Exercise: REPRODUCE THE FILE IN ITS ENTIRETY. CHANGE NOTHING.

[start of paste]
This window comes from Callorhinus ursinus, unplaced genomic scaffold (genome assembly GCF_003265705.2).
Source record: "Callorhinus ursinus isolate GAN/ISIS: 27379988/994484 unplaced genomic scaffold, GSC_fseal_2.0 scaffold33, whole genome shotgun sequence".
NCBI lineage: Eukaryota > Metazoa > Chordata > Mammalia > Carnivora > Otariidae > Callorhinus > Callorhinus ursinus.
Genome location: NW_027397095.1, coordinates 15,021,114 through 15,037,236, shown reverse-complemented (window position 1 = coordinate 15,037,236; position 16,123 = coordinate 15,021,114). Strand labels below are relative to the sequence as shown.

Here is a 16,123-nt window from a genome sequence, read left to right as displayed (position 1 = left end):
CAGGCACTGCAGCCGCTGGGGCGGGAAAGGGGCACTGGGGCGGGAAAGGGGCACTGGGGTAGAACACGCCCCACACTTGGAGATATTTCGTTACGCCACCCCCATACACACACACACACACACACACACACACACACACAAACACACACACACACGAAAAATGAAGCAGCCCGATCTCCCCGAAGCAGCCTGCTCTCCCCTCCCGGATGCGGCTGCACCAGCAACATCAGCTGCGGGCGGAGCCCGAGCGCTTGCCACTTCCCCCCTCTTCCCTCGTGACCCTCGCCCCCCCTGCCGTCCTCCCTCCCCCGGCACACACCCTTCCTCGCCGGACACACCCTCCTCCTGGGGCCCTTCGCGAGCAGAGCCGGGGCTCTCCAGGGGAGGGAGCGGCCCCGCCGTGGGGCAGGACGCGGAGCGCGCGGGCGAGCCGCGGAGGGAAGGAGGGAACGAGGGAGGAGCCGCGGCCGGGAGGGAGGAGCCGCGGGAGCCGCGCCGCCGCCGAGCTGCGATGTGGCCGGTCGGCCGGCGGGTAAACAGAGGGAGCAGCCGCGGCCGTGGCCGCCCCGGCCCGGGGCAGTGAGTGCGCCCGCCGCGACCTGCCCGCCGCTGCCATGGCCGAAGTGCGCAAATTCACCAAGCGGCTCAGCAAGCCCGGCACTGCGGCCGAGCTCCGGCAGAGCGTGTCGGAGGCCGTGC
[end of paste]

This window comes from Callorhinus ursinus, unplaced genomic scaffold (genome assembly GCF_003265705.2).
Source record: "Callorhinus ursinus isolate GAN/ISIS: 27379988/994484 unplaced genomic scaffold, GSC_fseal_2.0 scaffold33, whole genome shotgun sequence".
NCBI lineage: Eukaryota > Metazoa > Chordata > Mammalia > Carnivora > Otariidae > Callorhinus > Callorhinus ursinus.
Genome location: NW_027397095.1, coordinates 15,021,114 through 15,037,236, shown reverse-complemented (window position 1 = coordinate 15,037,236; position 16,123 = coordinate 15,021,114). Strand labels below are relative to the sequence as shown.

Here is a 16,123-nt window from a genome sequence, read left to right as displayed (position 1 = left end):
CAGGCACTGCAGCCGCTGGGGCGGGAAAGGGGCACTGGGGCGGGAAAGGGGCACTGGGGTAGAACACGCCCCACACTTGGAGATATTTCGTTACGCCACCCCCATACACACACACACACACACACACACACACACACACAAACACACACACACACGAAAAATGAAGCAGCCCGATCTCCCCGAAGCAGCCTGCTCTCCCCTCCCGGATGCGGCTGCACCAGCAACATCAGCTGCGGGCGGAGCCCGAGCGCTTGCCACTTCCCCCCTCTTCCCTCGTGACCCTCGCCCCCCCTGCCGTCCTCCCTCCCCCGGCACACACCCTTCCTCGCCGGACACACCCTCCTCCTGGGGCCCTTCGCGAGCAGAGCCGGGGCTCTCCAGGGGAGGGAGCGGCCCCGCCGTGGGGCAGGACGCGGAGCGCGCGGGCGAGCCGCGGAGGGAAGGAGGGAACGAGGGAGGAGCCGCGGCCGGGAGGGAGGAGCCGCGGGAGCCGCGCCGCCGCCGAGCTGCGATGTGGCCGGTCGGCCGGCGGGTAAACAGAGGGAGCAGCCGCGGCCGTGGCCGCCCCGGCCCGGGGCAGTGAGTGCGCCCGCCGCGACCTGCCCGCCGCTGCCATGGCCGAAGTGCGCAAATTCACCAAGCGGCTCAGCAAGCCCGGCACTGCGGCCGAGCTCCGGCAGAGCGTGTCGGAGGCCGTGC